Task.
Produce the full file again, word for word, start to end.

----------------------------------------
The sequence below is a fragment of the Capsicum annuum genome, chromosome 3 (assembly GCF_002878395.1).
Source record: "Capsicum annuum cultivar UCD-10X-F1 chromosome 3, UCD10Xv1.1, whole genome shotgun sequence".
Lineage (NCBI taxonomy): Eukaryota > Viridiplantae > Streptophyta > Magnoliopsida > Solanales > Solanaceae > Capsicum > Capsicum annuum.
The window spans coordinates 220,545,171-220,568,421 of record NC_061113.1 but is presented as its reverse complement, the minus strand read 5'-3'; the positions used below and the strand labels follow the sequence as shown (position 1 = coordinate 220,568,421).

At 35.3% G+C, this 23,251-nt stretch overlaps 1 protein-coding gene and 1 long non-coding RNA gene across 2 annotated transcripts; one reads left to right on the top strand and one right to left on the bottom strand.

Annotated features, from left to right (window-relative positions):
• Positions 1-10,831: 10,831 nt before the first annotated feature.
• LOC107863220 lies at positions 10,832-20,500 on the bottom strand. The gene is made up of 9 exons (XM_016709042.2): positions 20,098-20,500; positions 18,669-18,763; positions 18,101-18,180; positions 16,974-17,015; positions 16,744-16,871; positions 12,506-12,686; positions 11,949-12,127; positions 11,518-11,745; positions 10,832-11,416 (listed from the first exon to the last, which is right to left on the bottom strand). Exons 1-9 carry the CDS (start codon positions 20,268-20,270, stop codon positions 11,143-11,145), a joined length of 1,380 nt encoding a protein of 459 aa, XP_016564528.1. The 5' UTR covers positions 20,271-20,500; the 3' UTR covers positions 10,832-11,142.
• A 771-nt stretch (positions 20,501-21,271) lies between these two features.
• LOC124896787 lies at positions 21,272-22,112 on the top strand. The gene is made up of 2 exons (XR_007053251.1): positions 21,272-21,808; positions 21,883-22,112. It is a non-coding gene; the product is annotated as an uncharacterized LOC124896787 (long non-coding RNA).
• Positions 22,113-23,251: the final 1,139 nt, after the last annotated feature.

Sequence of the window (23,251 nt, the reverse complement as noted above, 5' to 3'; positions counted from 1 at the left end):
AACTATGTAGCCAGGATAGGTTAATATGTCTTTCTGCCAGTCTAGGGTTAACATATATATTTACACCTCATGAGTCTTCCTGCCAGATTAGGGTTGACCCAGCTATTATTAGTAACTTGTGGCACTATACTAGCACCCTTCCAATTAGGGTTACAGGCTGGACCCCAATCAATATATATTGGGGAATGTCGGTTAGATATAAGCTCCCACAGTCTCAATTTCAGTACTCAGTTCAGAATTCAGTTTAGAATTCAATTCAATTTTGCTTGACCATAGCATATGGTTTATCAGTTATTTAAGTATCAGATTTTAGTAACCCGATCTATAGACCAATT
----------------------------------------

The sequence below is a fragment of the Capsicum annuum genome, chromosome 3 (assembly GCF_002878395.1).
Source record: "Capsicum annuum cultivar UCD-10X-F1 chromosome 3, UCD10Xv1.1, whole genome shotgun sequence".
Lineage (NCBI taxonomy): Eukaryota > Viridiplantae > Streptophyta > Magnoliopsida > Solanales > Solanaceae > Capsicum > Capsicum annuum.
The window spans coordinates 220,545,171-220,568,421 of record NC_061113.1 but is presented as its reverse complement, the minus strand read 5'-3'; the positions used below and the strand labels follow the sequence as shown (position 1 = coordinate 220,568,421).

At 35.3% G+C, this 23,251-nt stretch overlaps 1 protein-coding gene and 1 long non-coding RNA gene across 2 annotated transcripts; one reads left to right on the top strand and one right to left on the bottom strand.

Annotated features, from left to right (window-relative positions):
• Positions 1-10,831: 10,831 nt before the first annotated feature.
• LOC107863220 lies at positions 10,832-20,500 on the bottom strand. The gene is made up of 9 exons (XM_016709042.2): positions 20,098-20,500; positions 18,669-18,763; positions 18,101-18,180; positions 16,974-17,015; positions 16,744-16,871; positions 12,506-12,686; positions 11,949-12,127; positions 11,518-11,745; positions 10,832-11,416 (listed from the first exon to the last, which is right to left on the bottom strand). Exons 1-9 carry the CDS (start codon positions 20,268-20,270, stop codon positions 11,143-11,145), a joined length of 1,380 nt encoding a protein of 459 aa, XP_016564528.1. The 5' UTR covers positions 20,271-20,500; the 3' UTR covers positions 10,832-11,142.
• A 771-nt stretch (positions 20,501-21,271) lies between these two features.
• LOC124896787 lies at positions 21,272-22,112 on the top strand. The gene is made up of 2 exons (XR_007053251.1): positions 21,272-21,808; positions 21,883-22,112. It is a non-coding gene; the product is annotated as an uncharacterized LOC124896787 (long non-coding RNA).
• Positions 22,113-23,251: the final 1,139 nt, after the last annotated feature.

Sequence of the window (23,251 nt, the reverse complement as noted above, 5' to 3'; positions counted from 1 at the left end):
AACTATGTAGCCAGGATAGGTTAATATGTCTTTCTGCCAGTCTAGGGTTAACATATATATTTACACCTCATGAGTCTTCCTGCCAGATTAGGGTTGACCCAGCTATTATTAGTAACTTGTGGCACTATACTAGCACCCTTCCAATTAGGGTTACAGGCTGGACCCCAATCAATATATATTGGGGAATGTCGGTTAGATATAAGCTCCCACAGTCTCAATTTCAGTACTCAGTTCAGAATTCAGTTTAGAATTCAATTCAATTTTGCTTGACCATAGCATATGGTTTATCAGTTATTTAAGTATCAGATTTTAGTAACCCGATCTATAGACCAATT